The ideal time to plant a pine tree is early spring or fall. However, considering the cooler temps and rain we received yesterday, you should be ok to plant now. I think that is safer than leaving your trees potted until fall. Your newly planted trees must be kept watered (but not drowning or flooded) for the first couple of years; it can take up to 3 years to become firmly established.
Choose a sunny site in moist, well-drained, slightly acidic soil. If you do not know your soil's pH level, I recommend you conduct a soil test. Self-mailer soil test kits from the Michigan State University Plant and Pest Diagnostic Lab are available. You can obtain them at the link below. Full instructions are there and also come with the kits. The cost is $25. The Lab will make recommendations for any needed soil amendments. Be sure to tell them you are planting white pine trees.
When planting container-grown trees in well-drained soils, dig a hole that is 2 to 3 times wider than the diameter of the tree's rootball. The depth of the hole should be 2 or 3 inches less than the height of the rootball. If the tree has been in the pot most or all of it's life, it may be root-bound, meaning the root ball will have more roots than soil and you will probably see girdling roots growing around the sides of the pot. You will need to gently separate the roots in that case, and cut any girdling roots before planting or they will continue to grow around the tree eventually choking it. Do not completely break up the root ball at planting time, but do cut any circling roots prior to planting. The tighter the root ball, the more the root system should be disturbed.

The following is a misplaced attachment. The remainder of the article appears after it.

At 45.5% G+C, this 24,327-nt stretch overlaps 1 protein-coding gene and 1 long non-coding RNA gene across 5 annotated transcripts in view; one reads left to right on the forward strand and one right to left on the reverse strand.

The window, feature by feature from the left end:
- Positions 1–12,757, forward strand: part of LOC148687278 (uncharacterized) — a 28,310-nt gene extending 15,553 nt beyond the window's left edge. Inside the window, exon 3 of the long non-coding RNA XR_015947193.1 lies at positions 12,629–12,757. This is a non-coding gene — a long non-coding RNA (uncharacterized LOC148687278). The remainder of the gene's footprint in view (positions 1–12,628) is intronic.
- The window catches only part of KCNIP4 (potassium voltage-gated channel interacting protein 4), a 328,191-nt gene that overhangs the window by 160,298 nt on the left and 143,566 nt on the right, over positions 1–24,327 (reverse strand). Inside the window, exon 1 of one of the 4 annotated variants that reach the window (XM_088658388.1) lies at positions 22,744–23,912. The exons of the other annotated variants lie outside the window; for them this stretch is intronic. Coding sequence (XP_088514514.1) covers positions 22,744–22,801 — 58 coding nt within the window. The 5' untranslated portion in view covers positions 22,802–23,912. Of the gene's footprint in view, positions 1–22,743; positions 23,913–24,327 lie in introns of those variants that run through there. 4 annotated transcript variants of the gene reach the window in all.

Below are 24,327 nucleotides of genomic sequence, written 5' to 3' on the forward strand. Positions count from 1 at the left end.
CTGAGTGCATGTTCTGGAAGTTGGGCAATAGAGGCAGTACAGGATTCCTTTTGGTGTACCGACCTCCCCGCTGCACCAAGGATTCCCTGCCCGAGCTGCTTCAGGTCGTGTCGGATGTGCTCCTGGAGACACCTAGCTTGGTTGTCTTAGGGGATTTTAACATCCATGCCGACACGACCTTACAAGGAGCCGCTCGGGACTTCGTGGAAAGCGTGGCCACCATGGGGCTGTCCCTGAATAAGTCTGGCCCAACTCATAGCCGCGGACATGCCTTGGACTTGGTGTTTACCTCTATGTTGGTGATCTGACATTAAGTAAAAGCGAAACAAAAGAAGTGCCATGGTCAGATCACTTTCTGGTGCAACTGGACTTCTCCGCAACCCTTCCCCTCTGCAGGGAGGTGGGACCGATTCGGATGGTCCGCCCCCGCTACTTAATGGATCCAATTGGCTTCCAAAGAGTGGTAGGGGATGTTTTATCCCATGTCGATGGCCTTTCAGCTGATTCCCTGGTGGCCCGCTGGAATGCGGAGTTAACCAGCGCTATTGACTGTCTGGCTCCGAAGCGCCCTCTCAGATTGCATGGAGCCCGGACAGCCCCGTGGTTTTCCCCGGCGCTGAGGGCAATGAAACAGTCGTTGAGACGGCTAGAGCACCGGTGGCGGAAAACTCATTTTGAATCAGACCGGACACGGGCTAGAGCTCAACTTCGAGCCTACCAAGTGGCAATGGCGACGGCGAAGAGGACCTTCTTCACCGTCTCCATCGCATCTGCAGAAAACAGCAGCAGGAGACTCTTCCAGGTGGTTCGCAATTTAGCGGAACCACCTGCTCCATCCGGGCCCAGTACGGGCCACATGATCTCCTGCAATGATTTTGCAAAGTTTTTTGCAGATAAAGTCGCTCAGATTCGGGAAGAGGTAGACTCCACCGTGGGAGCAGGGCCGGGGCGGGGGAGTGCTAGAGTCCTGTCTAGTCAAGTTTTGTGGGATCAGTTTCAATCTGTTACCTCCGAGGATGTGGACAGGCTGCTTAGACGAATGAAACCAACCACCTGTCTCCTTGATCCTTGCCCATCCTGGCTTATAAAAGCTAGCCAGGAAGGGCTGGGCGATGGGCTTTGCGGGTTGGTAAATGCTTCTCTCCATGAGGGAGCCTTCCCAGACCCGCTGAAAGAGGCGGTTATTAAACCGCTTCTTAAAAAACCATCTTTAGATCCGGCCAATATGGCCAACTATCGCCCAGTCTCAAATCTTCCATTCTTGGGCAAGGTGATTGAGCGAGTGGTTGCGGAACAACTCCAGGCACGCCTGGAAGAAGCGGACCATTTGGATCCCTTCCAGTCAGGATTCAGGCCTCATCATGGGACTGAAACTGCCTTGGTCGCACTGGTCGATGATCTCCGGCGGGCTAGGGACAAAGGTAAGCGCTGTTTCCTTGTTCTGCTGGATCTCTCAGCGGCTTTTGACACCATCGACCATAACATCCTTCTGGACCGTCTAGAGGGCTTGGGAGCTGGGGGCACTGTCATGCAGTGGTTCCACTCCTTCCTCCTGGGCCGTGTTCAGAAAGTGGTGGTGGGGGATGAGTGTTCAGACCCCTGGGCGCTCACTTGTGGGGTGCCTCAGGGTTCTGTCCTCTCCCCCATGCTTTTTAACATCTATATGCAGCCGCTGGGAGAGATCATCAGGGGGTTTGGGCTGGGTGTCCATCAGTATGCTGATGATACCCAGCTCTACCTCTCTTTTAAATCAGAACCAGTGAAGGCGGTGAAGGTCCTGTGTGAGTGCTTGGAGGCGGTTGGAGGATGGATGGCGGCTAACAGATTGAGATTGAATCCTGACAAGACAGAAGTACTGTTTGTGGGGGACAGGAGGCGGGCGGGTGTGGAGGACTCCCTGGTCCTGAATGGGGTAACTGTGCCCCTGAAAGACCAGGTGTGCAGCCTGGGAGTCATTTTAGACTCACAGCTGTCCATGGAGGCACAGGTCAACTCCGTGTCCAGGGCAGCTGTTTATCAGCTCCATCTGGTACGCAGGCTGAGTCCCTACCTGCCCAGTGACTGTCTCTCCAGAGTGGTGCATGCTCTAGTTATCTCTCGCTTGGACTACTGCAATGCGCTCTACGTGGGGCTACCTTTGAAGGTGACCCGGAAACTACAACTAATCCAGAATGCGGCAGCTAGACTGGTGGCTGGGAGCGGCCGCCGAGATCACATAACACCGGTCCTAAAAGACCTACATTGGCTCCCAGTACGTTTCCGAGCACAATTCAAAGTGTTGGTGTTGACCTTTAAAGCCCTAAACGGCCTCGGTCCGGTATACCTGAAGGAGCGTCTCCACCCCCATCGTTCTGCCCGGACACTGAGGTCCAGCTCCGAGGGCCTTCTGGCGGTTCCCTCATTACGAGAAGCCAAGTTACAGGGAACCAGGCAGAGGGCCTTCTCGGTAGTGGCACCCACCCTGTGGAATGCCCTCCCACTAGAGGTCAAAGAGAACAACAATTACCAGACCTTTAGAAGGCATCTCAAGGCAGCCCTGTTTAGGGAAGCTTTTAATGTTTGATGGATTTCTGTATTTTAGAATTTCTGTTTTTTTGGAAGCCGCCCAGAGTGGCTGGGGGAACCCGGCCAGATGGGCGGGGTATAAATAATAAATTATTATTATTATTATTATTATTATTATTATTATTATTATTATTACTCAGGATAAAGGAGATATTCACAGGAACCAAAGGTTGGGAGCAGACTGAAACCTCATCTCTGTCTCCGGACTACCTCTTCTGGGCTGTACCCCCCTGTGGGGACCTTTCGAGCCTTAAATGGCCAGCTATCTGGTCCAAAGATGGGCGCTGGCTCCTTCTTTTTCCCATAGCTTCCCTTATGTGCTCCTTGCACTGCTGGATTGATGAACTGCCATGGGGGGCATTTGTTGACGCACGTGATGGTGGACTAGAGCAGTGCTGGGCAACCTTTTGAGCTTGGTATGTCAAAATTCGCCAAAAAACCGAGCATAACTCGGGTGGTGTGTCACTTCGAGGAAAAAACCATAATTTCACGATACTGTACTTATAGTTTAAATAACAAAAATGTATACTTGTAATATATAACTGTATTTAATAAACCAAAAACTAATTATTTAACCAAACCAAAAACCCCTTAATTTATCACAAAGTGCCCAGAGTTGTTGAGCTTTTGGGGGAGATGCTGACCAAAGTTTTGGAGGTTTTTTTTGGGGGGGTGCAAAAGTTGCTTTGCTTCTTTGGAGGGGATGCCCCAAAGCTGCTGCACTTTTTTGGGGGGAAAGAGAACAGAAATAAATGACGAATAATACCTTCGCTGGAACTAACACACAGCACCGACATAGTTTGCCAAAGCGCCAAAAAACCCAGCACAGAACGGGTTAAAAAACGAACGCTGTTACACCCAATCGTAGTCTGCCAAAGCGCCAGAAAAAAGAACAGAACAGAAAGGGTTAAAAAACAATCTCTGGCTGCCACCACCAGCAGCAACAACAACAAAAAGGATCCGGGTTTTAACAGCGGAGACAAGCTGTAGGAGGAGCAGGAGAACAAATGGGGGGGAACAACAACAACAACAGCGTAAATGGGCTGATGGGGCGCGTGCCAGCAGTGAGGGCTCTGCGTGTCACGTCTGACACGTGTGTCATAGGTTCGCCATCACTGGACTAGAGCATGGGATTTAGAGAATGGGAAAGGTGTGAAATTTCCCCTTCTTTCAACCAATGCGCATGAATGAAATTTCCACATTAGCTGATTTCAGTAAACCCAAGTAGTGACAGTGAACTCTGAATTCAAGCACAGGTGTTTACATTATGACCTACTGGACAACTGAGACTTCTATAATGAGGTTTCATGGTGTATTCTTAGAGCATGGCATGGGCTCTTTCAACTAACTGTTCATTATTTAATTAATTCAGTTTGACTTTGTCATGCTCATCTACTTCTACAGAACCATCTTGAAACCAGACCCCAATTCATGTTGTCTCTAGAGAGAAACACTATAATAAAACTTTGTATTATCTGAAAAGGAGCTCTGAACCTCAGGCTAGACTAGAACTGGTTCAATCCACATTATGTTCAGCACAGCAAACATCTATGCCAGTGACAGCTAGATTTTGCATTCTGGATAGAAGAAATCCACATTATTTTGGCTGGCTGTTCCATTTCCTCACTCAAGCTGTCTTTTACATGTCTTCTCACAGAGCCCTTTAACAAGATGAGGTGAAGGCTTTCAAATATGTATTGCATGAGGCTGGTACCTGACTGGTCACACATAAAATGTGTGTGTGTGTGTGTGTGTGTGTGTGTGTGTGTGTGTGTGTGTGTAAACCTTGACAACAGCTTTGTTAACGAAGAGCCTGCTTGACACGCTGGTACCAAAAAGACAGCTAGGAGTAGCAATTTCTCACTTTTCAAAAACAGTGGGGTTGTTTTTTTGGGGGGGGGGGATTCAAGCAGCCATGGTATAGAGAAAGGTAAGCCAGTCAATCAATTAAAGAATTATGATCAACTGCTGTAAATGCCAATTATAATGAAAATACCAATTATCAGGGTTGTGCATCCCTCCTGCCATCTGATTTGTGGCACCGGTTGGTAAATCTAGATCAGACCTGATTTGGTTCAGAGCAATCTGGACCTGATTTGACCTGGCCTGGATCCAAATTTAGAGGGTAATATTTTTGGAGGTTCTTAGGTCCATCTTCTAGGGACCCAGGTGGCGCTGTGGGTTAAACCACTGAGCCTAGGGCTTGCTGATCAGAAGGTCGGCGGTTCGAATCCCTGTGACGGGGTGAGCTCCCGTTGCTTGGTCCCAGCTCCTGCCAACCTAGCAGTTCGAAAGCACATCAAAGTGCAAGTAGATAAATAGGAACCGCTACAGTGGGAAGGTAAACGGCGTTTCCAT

On the other hand, if the tree has not been in the pot very long, its roots may not yet be established enough to hold the soil/root ball together. In that case, set the pot in a semi-shady spot and keep it well watered and allow the tree to continue to grow a bit before planting.
You can back fill the hole with the same soil you dug from it. ; soil amendments should not be needed. Tamp the soil firmly to seat the tree in place. It will likely sink a bit as the ground settles, but be sure it does not end up planted too deep or too shallow. The link below will give you additional planting instructions.
Yes, you should be concerned about your neighbors ailing white pines. You should encourage them to find out what is wrong with their trees as there is a potential for disease or insects to move from their trees to yours. Also, planting your tree in soil containing tree roots from a removed tree will definitely affect your new tree. Depending on how old the roots are, they could still be taking up nutrients and moisture from the soil, creating a lot of competition for your new tree. You should remove them if possible.
There are numerous insects and diseases that can affect white pine trees. The links below discuss some of the common insect and disease problems common in white pines in Michigan.